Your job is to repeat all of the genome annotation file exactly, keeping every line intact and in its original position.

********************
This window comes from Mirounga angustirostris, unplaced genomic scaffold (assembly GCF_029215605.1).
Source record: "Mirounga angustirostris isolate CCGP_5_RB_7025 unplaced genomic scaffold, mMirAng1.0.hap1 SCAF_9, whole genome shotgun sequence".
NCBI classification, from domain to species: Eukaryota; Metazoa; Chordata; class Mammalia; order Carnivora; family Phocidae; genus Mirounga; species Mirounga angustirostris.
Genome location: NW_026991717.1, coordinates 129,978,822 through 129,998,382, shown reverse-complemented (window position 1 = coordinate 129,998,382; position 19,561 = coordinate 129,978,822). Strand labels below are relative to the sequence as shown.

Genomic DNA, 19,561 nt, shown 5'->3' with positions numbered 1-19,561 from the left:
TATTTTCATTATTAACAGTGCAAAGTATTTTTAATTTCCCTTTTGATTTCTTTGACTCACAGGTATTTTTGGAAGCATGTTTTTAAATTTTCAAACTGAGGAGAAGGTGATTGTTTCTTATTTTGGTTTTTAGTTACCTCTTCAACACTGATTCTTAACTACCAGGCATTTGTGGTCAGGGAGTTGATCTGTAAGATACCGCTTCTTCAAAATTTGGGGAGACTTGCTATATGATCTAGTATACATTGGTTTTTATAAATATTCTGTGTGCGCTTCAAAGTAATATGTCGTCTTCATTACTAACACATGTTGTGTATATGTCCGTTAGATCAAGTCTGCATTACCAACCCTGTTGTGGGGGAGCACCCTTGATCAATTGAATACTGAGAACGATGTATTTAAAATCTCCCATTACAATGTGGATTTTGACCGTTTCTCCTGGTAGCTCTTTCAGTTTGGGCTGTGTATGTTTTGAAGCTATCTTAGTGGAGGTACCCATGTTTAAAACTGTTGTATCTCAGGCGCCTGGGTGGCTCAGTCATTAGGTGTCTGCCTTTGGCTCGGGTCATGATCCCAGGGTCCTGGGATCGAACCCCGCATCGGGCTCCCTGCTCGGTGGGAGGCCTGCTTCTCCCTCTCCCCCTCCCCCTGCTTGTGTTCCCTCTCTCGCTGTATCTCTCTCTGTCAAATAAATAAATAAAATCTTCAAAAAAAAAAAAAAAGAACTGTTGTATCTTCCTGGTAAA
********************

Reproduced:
This window comes from Mirounga angustirostris, unplaced genomic scaffold (assembly GCF_029215605.1).
Source record: "Mirounga angustirostris isolate CCGP_5_RB_7025 unplaced genomic scaffold, mMirAng1.0.hap1 SCAF_9, whole genome shotgun sequence".
NCBI classification, from domain to species: Eukaryota; Metazoa; Chordata; class Mammalia; order Carnivora; family Phocidae; genus Mirounga; species Mirounga angustirostris.
Genome location: NW_026991717.1, coordinates 129,978,822 through 129,998,382, shown reverse-complemented (window position 1 = coordinate 129,998,382; position 19,561 = coordinate 129,978,822). Strand labels below are relative to the sequence as shown.

Genomic DNA, 19,561 nt, shown 5'->3' with positions numbered 1-19,561 from the left:
TATTTTCATTATTAACAGTGCAAAGTATTTTTAATTTCCCTTTTGATTTCTTTGACTCACAGGTATTTTTGGAAGCATGTTTTTAAATTTTCAAACTGAGGAGAAGGTGATTGTTTCTTATTTTGGTTTTTAGTTACCTCTTCAACACTGATTCTTAACTACCAGGCATTTGTGGTCAGGGAGTTGATCTGTAAGATACCGCTTCTTCAAAATTTGGGGAGACTTGCTATATGATCTAGTATACATTGGTTTTTATAAATATTCTGTGTGCGCTTCAAAGTAATATGTCGTCTTCATTACTAACACATGTTGTGTATATGTCCGTTAGATCAAGTCTGCATTACCAACCCTGTTGTGGGGGAGCACCCTTGATCAATTGAATACTGAGAACGATGTATTTAAAATCTCCCATTACAATGTGGATTTTGACCGTTTCTCCTGGTAGCTCTTTCAGTTTGGGCTGTGTATGTTTTGAAGCTATCTTAGTGGAGGTACCCATGTTTAAAACTGTTGTATCTCAGGCGCCTGGGTGGCTCAGTCATTAGGTGTCTGCCTTTGGCTCGGGTCATGATCCCAGGGTCCTGGGATCGAACCCCGCATCGGGCTCCCTGCTCGGTGGGAGGCCTGCTTCTCCCTCTCCCCCTCCCCCTGCTTGTGTTCCCTCTCTCGCTGTATCTCTCTCTGTCAAATAAATAAATAAAATCTTCAAAAAAAAAAAAAAAGAACTGTTGTATCTTCCTGGTAAA